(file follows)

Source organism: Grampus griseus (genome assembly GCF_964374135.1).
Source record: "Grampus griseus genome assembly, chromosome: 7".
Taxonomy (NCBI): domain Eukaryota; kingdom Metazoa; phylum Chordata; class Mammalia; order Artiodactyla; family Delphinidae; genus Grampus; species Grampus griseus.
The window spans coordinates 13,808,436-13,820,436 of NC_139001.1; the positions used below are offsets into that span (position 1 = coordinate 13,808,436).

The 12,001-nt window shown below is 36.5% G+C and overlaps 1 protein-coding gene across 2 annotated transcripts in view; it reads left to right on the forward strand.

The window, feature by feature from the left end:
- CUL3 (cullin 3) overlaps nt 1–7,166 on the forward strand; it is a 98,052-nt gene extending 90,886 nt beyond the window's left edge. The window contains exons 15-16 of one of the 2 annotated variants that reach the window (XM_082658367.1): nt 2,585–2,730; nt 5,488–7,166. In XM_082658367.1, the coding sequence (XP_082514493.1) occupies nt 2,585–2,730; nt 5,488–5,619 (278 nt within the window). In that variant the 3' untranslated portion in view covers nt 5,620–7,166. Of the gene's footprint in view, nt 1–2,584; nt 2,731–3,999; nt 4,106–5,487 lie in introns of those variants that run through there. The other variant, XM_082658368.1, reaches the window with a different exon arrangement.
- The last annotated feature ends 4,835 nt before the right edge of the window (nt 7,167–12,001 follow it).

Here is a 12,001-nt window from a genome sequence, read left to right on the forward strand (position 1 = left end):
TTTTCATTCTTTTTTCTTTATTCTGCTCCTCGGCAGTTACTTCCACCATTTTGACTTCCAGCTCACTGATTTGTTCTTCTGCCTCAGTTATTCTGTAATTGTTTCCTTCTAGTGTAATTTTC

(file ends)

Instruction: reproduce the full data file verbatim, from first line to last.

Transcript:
Source organism: Grampus griseus (genome assembly GCF_964374135.1).
Source record: "Grampus griseus genome assembly, chromosome: 7".
Taxonomy (NCBI): domain Eukaryota; kingdom Metazoa; phylum Chordata; class Mammalia; order Artiodactyla; family Delphinidae; genus Grampus; species Grampus griseus.
The window spans coordinates 13,808,436-13,820,436 of NC_139001.1; the positions used below are offsets into that span (position 1 = coordinate 13,808,436).

The 12,001-nt window shown below is 36.5% G+C and overlaps 1 protein-coding gene across 2 annotated transcripts in view; it reads left to right on the forward strand.

The window, feature by feature from the left end:
- CUL3 (cullin 3) overlaps nt 1–7,166 on the forward strand; it is a 98,052-nt gene extending 90,886 nt beyond the window's left edge. The window contains exons 15-16 of one of the 2 annotated variants that reach the window (XM_082658367.1): nt 2,585–2,730; nt 5,488–7,166. In XM_082658367.1, the coding sequence (XP_082514493.1) occupies nt 2,585–2,730; nt 5,488–5,619 (278 nt within the window). In that variant the 3' untranslated portion in view covers nt 5,620–7,166. Of the gene's footprint in view, nt 1–2,584; nt 2,731–3,999; nt 4,106–5,487 lie in introns of those variants that run through there. The other variant, XM_082658368.1, reaches the window with a different exon arrangement.
- The last annotated feature ends 4,835 nt before the right edge of the window (nt 7,167–12,001 follow it).

Here is a 12,001-nt window from a genome sequence, read left to right on the forward strand (position 1 = left end):
TTTTCATTCTTTTTTCTTTATTCTGCTCCTCGGCAGTTACTTCCACCATTTTGACTTCCAGCTCACTGATTTGTTCTTCTGCCTCAGTTATTCTGTAATTGTTTCCTTCTAGTGTAATTTTC